Val D’Ala is the central branch of the Lanzo Valleys. It is approximately 30 km long and it begins from the proximity of Ceres municipality to steeply and continuously climb until reaching the Uja di Bessanese and Uja di Ciamarella massifs (3676 m) on the borderline with France.
It is the steeper and narrower among Val Grande and Valle di Viù and is particularly alluring due to the variety of its habitats. At the beginning chestnut and beech woods cover the slopes to give place, higher up, to larch woods. Once the impressive Balme rock walls have been overcome, a wide grassy basin, Pian della Mussa surrounded by majestic summits and glaciers, closes the valley at 1750 m of altitude. The Stura di Ala stream cuts through the valley.
ALA DI STURA
Ala is a striking village of Val d’Ala, surrounded by green meadows and thick woods, with characteristic scenic spots. One of these is just after a short tunnel in the rock wall, driving up from the valley bottom, from where Bessanese, Uja di Mondrone and Monte Rosso offer a stunning view. On the 1400 Casa della Dogana (Duty House) the Savoy coat of arms and friezes have been restored. The parish church, although rebuilt in 1727, preserves the 1300 bell tower. On many facades of the houses surrounding the village center are frescoes and sundials, some of which dating from the late 1500, object of historical-cultural visits.
This characteristic has allowed making Ala di Stura known as the “Sundials and Frescoes Village”. As a matter of fact, including the village center and the surrounding hamlets, it is possible to number about 76 sundials, the highest collection in Italy and Europe, for a total of 7 different thematic itineraries. Some of the sundials built in the late XIXth century, together with frescoes and rock engravings have an old particular lure.
From 1872, due to the road construction that connected Ala to Ceres, the village quickly asserted itself as resort place of international reputation. For this reason, as from 1890 the Town Hall activated a telegraphic service and, ten years later, the village was provided with electric light.
Balme is the highest municipality of the Lanzo Valleys, the last one of Val d’Ala, the cradle of Piedmont mountaineering and an historical vacation site.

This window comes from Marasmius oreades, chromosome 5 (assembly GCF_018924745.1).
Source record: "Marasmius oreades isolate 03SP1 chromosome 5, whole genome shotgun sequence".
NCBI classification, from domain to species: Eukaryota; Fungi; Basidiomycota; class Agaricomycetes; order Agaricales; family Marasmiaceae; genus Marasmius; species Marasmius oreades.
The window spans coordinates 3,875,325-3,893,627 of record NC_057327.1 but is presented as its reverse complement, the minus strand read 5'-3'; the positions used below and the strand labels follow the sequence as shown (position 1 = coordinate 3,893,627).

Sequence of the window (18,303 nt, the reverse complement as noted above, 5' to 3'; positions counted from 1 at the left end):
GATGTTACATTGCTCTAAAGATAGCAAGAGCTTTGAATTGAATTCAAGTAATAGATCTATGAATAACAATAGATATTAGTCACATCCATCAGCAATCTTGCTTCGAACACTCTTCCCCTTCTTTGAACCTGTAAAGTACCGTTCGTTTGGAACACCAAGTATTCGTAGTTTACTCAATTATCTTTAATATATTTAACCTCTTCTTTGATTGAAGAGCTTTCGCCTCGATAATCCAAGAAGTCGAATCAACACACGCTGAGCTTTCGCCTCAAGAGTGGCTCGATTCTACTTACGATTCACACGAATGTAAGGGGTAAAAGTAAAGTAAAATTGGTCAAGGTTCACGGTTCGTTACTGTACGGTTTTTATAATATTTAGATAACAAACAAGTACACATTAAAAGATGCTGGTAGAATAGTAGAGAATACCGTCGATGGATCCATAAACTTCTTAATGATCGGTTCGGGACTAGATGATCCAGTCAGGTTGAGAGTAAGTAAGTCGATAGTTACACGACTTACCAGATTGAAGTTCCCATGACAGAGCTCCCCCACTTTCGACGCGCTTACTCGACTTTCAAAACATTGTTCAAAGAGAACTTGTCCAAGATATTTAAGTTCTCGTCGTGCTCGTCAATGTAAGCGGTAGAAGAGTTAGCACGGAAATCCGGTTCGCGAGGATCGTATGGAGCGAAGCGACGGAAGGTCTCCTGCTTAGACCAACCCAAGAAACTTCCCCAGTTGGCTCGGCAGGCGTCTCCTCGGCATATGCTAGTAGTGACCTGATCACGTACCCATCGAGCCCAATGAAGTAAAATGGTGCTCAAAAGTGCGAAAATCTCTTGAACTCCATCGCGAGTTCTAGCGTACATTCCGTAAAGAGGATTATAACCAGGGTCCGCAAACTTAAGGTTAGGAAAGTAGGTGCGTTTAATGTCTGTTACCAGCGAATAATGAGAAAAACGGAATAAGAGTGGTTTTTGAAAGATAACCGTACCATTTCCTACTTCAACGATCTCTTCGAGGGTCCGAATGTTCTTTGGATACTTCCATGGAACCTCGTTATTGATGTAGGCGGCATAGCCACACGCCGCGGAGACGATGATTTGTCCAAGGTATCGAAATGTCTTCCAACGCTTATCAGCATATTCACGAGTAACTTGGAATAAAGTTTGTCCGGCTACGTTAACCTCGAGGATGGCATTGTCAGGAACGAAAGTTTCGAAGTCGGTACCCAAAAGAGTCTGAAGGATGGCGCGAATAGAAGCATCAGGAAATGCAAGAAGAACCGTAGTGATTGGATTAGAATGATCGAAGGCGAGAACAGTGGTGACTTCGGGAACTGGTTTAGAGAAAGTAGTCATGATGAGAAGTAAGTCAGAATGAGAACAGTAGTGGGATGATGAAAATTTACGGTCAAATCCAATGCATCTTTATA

It already was a mining site in the XIIIth century and attracted immigrant-mining families from the Bergamo region and Val Sesia. Balme became an independent municipality in 1610.
Dominated by the majestic Ciamarella and Bessanese massifs, Balme offers its visitors a variety of summer trekking natural and cultural itineraries, the opportunity to experiment rock climbing during the summer and ice water falls climbing during the winter. There also are a wonderful cross-country skiing track, various ski mountaineering itineraries and a wide choice of more demanding mountain climbs.
It is not by chance that Balme is known as the mountain guides’ village. Most important of all is Antonio Castagneri, called “Toni dei Tuni”, famous for his forty-six first ascents. He died in 1890 on a Mount Blanc glacier.
To people loving nature contemplation, Balme offers the chance to meet wild animals, to admire spectacular flowerings, thick larch woods and pastures. Nuances continuously alternating make each season striking and unique.
Finally, Balme is also known as the “water village”. This is due not only to the many mountain lakes and streams on the territory but also to the fact that, since 1922, Pian della Mussa’s waters partly flow into Turin aqueduct.
Connections have always been very important for this municipality, the road first and later on the railroad. But even from the Roman age, an active trade took place along this valley and through some crossing places. At times, these crossings were officially guarded as it happened in the XVIth century when a plague epidemic was looming. During the same century, in a moment of religious tension, the same crossing were used to transfer the Holy Shroud from Chambery to Turin. Frescoes in the Voragno hamlet and in Balme witness this event.
In the XIX century, Ceres began to be considered as a summer resort place thanks its position among many woods and chestnuts.
The railroad building is very important both for tourism and to connect with the county seat. The works started in 1868 and in 1876 the railroad reached Lanzo. In 1916 the mountain section, for about 44 km, is completed. In 1920 the line Turin-Ceres was the first railroad in the world to use high voltage direct current electric traction.
A peculiarity of this railroad is the fact that all stations of the mountain section are built in typical Swiss style: rectangular map, first and second class waiting rooms and four slopes roof. Another distinctive feature is the 50 meters span reinforced concrete railroad viaduct over the Val Grande Stura.